owners will have assets which can be valued with confidence and made more
liquid. Universities, for example, will be able to sell their patents to
investors to realize more immediate gains.

Editor: Can you share with us some of the matters you have handled

Evans: I represented a medical diagnostics company that grew from
three to many hundreds of employees, developed an international patent estate
for them and was engaged in a variety of license transactions and litigations in
the U.S., Europe, and Japan. The company was sold to a major pharmaceutical
company. Most satisfying to me is that its technology is providing a real
benefit to hospitals throughout the world.

I represented two surgeons in connection with their patents on surgical
devices. I have been successful in concluding licensing transactions and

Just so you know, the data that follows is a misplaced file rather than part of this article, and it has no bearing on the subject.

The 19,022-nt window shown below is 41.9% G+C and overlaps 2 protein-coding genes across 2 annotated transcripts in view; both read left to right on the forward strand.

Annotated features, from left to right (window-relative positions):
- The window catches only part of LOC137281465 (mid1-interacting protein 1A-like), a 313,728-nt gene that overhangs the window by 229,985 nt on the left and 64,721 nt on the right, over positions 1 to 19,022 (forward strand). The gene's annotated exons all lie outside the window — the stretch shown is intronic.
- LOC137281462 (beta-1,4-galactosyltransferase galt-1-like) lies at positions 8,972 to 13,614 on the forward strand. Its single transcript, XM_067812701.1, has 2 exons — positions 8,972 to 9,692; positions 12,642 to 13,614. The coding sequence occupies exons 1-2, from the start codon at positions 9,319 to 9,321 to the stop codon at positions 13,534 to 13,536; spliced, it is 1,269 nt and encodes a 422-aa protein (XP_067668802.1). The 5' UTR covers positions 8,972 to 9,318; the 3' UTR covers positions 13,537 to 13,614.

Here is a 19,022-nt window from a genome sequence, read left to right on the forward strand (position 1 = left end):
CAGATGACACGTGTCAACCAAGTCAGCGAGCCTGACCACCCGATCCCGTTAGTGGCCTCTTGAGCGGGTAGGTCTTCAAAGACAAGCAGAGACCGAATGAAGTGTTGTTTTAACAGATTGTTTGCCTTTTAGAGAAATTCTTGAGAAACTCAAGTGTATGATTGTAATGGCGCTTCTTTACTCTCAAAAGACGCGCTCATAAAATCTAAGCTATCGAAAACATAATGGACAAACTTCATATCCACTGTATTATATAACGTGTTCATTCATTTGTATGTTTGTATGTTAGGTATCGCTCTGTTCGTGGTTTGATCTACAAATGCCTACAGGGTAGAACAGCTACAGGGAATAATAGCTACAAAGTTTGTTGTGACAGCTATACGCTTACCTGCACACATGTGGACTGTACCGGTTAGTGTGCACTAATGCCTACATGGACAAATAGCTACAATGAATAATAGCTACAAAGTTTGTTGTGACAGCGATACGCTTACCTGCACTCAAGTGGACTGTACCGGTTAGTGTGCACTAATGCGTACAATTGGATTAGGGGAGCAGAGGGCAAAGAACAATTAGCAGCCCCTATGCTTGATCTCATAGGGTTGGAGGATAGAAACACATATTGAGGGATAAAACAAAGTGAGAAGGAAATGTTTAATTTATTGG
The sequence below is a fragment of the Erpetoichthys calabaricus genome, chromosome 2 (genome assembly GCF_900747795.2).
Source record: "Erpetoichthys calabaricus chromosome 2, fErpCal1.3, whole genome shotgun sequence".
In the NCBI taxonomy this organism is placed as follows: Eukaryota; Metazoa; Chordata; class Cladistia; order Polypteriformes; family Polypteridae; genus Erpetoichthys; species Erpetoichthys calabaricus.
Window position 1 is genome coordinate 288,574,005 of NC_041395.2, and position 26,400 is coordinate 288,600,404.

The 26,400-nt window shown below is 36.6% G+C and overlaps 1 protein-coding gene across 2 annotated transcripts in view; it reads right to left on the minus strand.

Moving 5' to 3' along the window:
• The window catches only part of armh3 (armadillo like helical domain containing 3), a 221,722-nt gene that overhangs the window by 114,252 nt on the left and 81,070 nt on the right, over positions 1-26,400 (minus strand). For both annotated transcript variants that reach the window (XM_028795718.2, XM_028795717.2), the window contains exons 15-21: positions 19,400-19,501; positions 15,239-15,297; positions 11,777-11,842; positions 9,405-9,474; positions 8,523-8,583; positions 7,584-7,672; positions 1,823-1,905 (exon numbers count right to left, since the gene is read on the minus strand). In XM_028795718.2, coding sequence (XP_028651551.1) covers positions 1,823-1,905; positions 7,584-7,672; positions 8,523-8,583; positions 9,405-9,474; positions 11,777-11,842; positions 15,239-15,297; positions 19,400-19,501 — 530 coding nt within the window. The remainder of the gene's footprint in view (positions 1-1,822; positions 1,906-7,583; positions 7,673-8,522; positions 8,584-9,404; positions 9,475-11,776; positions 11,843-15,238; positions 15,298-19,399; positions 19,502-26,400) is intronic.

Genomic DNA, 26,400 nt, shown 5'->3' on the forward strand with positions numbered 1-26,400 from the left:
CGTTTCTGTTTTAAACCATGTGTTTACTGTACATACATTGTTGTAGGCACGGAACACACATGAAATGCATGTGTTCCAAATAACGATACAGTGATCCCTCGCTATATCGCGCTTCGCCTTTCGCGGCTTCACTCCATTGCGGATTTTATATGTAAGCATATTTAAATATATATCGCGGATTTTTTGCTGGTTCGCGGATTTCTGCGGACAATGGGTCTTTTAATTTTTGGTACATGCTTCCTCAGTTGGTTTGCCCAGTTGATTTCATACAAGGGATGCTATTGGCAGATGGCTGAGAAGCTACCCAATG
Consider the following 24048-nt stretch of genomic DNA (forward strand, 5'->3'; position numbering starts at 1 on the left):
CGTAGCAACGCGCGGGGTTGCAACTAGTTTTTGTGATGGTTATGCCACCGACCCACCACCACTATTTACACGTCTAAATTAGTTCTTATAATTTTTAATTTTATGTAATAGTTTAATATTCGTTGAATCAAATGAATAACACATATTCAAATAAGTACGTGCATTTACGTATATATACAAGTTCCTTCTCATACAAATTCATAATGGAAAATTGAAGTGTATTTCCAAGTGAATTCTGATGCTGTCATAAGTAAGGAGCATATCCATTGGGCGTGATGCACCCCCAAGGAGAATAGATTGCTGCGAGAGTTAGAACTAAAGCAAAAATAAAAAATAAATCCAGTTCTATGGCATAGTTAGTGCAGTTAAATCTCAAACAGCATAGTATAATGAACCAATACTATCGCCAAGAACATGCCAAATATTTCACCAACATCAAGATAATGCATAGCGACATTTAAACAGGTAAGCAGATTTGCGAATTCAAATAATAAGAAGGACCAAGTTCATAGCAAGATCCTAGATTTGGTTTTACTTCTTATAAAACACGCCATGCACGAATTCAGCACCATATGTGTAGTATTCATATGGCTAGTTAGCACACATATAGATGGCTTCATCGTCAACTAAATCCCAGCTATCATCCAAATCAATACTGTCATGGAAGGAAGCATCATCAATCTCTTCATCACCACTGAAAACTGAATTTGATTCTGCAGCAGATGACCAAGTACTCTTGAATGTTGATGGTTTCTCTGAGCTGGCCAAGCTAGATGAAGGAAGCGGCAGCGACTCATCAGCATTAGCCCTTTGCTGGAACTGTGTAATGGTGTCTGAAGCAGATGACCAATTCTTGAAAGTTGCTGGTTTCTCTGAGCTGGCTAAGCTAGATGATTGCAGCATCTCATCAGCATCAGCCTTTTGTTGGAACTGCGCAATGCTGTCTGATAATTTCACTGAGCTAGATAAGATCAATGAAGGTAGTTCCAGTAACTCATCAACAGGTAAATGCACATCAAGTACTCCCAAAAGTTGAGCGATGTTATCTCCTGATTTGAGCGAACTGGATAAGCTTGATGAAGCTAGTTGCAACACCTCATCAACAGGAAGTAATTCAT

litigations for these individuals.

I am working these days with an entrepreneurial company that has a process to
convert sewage to hydrogen. This technology is exciting because it will
simultaneously solve energy, global warming and environmental problems. Another
client is developing methods to produce carbon nanotubes for all kinds of exotic
purposes. Others are developing neonatal pharmaceuticals, diabetes therapeutics,
drug discovery systems, methods for growing and using stem cells, public
healthcare systems and interactive methods for creating works of fiction. And to
keep things hopping, I am counseling a client in a consumer goods counterfeiting

I represent generic drug manufacturers in bringing their products to market,
and I have acted as a consultant to the Internal Revenue Service on IP issues,
particularly in the licensing area.

The matters I handle are extremely varied, and that is what makes my practice
so interesting.

Editor: Please tell us about the international dimension to your practice.
Where does this take you? Are there any trends in the international arena with